Saturday, 16 May 2009

Divemaster: First Week

Gerd was out diving when I got to the shop in Coron. I hung around, and he was pleased to see me when he returned; I think he knew I'd be back. When asked about the start day I fancied I just smiled "Tomorrow". No point hanging around. The sooner I qualified, the sooner I could dive for nothing and earn some cash into the bargain. My big plan is to get to South America and see if diving can extend my stay indefinitely. All depends on the taxman back home and how quickly I'm reduced to borrowing money from Uncle Visa in the meantime. Coron's very cheap though, I'm spending around 6-8 quid a day on board, food & beer. Bargain.

So. First up we had a nice couple named Stefan and Tony on the half day Discover Scuba course (you teach the very basics, and then take the for a 12m-deep swim around a reef). Stefan was Austrian, and plainly terrified of sticking his face in water...not cut out to be a diver. Tony was his extremely skinny Indonesian boyfriend, a very nice lad; we struggled to find a wetsuit that didn't look baggy on him. Gerd told me he couldn't swim but, as diving is primarily about being able to sink, this was OK. He picked up the skills very quickly and was very confident in the water, but he couldn't stay horizontal or kick his legs enough to move. Underwater he reminded me of a Daddylonglegs caught in the blast of a large fan; he was all over the place. I nicknamed him Puppet Boy almost immediately: Pinnochio with the strings cut. Needless to say, Stefan gave up withough getting his hair wet. Discover You Don't Like Scuba course, then? He looked very proud of his man, though. And Tony decided to take his Open Water course, joined by a tough little Austrian cookie named Sandra.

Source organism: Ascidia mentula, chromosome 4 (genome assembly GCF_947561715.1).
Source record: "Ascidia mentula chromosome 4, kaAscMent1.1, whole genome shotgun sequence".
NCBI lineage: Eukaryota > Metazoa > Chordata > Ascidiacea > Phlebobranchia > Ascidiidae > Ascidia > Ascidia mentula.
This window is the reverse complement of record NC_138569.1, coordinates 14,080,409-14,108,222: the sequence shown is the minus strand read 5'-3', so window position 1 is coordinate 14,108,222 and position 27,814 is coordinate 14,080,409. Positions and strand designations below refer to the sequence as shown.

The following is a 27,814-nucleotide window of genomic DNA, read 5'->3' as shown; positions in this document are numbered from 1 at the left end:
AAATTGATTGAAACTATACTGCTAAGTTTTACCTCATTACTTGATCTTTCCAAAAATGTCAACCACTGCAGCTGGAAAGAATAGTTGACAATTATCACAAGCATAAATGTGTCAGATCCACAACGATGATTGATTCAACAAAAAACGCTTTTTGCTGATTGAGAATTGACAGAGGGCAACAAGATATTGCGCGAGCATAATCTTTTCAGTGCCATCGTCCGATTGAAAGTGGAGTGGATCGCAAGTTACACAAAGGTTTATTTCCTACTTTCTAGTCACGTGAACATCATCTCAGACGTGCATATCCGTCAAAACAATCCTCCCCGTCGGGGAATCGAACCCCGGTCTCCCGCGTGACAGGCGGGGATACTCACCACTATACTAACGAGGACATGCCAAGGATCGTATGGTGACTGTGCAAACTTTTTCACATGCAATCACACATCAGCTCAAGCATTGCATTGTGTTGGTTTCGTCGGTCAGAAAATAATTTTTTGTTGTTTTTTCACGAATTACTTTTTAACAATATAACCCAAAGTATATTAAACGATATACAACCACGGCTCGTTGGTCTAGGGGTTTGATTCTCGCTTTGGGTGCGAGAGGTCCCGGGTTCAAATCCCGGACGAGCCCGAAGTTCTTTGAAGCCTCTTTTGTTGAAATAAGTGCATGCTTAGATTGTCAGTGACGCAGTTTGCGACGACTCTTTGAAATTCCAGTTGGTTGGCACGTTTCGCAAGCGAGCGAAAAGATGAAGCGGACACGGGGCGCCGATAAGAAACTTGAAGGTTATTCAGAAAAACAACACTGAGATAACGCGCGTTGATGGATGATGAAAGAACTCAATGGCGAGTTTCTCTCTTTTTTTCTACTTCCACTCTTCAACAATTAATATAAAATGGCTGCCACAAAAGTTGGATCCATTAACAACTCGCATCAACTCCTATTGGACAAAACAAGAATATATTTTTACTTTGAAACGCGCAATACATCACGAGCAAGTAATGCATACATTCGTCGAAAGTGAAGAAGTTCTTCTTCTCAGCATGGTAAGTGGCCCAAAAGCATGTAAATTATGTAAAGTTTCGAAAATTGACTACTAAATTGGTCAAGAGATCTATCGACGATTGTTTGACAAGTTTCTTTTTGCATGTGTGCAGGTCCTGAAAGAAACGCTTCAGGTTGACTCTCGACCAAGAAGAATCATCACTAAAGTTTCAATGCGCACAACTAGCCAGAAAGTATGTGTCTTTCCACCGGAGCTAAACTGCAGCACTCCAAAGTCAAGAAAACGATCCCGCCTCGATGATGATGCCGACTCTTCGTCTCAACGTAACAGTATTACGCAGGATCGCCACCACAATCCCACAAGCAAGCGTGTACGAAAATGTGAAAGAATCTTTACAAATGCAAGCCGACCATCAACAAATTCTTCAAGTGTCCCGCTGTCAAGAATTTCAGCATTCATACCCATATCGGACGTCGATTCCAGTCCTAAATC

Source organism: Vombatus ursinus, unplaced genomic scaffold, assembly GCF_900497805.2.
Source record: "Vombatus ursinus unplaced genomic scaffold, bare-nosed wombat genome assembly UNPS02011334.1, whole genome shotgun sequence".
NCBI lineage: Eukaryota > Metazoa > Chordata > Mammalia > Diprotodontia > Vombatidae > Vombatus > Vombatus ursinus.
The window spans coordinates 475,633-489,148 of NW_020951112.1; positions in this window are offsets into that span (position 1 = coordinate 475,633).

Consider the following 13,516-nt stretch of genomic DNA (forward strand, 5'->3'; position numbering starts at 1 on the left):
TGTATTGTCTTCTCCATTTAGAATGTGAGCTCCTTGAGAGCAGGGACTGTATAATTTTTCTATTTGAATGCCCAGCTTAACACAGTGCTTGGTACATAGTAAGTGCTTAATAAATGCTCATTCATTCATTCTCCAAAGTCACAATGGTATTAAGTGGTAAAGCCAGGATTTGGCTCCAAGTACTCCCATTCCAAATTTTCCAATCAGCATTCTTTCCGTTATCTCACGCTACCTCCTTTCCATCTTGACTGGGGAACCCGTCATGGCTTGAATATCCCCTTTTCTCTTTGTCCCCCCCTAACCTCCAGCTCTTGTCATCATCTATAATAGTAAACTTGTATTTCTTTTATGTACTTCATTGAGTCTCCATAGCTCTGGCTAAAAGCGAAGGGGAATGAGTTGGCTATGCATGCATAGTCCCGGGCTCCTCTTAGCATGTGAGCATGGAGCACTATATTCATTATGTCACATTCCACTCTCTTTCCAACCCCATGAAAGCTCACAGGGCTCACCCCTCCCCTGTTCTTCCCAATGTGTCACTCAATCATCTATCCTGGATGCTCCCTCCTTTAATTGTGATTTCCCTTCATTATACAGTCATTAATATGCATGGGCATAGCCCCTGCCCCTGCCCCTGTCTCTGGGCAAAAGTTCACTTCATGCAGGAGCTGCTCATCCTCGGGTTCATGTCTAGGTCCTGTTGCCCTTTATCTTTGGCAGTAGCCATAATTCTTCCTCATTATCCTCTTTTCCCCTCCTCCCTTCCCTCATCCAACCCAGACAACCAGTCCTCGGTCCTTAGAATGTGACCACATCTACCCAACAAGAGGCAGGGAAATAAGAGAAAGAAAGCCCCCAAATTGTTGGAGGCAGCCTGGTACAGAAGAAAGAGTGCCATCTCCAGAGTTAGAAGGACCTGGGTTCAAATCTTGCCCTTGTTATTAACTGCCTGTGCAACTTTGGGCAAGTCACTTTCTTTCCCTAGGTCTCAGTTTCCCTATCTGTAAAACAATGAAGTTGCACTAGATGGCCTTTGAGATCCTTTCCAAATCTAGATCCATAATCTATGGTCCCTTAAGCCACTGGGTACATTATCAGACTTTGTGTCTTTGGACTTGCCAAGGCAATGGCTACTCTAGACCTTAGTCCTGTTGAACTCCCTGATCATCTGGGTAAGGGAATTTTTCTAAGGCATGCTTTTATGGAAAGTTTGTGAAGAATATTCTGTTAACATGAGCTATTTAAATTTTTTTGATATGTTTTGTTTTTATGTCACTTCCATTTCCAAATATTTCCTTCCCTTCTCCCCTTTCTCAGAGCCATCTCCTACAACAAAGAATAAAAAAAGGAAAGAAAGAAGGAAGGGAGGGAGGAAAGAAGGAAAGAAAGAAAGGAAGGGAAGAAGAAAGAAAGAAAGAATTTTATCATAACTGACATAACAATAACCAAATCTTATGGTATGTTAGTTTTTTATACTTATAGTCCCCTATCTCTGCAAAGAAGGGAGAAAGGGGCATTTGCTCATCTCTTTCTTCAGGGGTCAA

The Divemaster course stipulates that a candidate is involved with open water sessions of all previous courses prior: Open Water, Advanced Open Water and Rescue Diver. So I'll basically assist, demonstrate PADI skills and supervise divers while the instructor's busy with any individually. It can be a good laugh, or painful if they don't quite get it. I'm pretty patient; Gerd less so. He gets a bit narky if he demonstrates something and the student doesn't get it right first time. While he swims away slowly, banging his fists on his head, I simply shrug at the wide-eyed novices and wave a hand at the exasperated Bavarian as if to say "Don't worry about him...he's a big pussycat, really..." Or just shrug nonchalantly and point at a fish to distract them. It seems to work.

I could see my course was going to be hard work, but ultimately rewarding; when a student struggles with their diving, and you assist them in perfecting a skill...witnessing the moment they actually get it, and their resulting elation at the end of a session, makes it all worthwhile. I can understand Gerd's wobblers when endless repetition doesn't work. I've suggested Temazepam or Moggadon before Open Water sessions in future. Or maybe Prozac?

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